Riding toys -- tricycles, bicycles, skateboards, roller skates, scooters and the like -- caused nine of the 19 reported deaths in 2008. They also accounted for 26 percent of the 172,700 toy-related injuries treated in hospital emergency departments, more than any other type of toy, the agency said.
People who buy their child a riding toy need to buy the helmet, pads and other safety equipment necessary for safe use, Fleming stated.
"The complete gift includes all the safety gear," she said.
When shopping, parents can improve their chances of picking a safe toy by paying attention to the warning labels on toy packaging, Fleming and Hitchcock said.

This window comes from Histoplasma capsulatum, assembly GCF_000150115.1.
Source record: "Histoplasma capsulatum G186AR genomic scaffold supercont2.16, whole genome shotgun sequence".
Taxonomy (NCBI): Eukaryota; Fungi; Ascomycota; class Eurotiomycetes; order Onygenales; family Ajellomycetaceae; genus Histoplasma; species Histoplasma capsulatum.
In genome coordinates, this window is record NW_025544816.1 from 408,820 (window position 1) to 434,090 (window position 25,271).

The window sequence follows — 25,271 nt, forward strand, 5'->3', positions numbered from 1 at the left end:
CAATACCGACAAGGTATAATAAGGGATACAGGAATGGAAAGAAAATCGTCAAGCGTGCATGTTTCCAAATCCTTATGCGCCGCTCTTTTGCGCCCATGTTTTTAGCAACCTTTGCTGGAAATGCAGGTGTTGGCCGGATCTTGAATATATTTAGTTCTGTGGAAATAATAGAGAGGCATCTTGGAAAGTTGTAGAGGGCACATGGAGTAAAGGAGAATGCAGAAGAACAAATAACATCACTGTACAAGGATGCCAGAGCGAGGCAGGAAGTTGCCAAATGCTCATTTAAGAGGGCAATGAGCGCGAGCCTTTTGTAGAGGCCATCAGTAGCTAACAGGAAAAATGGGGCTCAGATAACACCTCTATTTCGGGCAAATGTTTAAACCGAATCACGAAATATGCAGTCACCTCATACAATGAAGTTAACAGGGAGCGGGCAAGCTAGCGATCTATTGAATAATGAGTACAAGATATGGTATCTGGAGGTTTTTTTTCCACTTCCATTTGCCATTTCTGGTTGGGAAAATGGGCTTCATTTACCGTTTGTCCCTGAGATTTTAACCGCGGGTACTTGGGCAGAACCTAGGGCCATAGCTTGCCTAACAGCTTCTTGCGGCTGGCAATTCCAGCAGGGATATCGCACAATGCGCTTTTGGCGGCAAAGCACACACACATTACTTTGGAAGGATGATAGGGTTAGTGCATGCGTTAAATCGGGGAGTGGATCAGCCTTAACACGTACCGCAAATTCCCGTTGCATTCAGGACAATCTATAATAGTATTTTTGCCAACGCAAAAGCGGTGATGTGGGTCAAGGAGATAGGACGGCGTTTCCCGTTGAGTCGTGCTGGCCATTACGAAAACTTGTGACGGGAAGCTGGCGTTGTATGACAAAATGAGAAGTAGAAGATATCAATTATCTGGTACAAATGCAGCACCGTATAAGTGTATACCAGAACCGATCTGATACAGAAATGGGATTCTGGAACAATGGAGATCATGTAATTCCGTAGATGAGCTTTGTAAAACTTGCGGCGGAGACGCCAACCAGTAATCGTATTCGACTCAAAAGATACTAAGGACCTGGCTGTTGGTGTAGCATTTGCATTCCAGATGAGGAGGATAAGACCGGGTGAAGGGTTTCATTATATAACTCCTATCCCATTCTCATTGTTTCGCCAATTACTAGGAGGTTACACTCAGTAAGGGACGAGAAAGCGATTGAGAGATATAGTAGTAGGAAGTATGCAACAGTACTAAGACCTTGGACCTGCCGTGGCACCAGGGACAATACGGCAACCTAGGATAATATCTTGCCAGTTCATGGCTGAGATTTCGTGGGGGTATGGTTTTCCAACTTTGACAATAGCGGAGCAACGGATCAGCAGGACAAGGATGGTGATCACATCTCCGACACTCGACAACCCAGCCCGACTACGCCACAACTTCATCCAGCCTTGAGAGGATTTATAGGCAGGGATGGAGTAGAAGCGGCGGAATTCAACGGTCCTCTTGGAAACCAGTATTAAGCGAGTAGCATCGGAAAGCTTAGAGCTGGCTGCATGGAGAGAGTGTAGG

The labels don't pertain to a child's aptitude. Rather, they take into account a wide range of developmental factors like dexterity and "mouthing behavior" to determine which toys pose a hazard to younger children.
"Always be a good label reader," Fleming said. "These labels are provided for safety."
For more on the Trouble in Toyland report, visit U.S. PIRG.
SOURCES: Liz Hitchcock, public health advocate, U.S. PIRG, Washington, D.C.; Nychelle Fleming, spokeswoman, Consumer Product Safety Commission, Bethesda, Md.; Nov. 24, 2009, Trouble in Toyland report, U.S. PIRG
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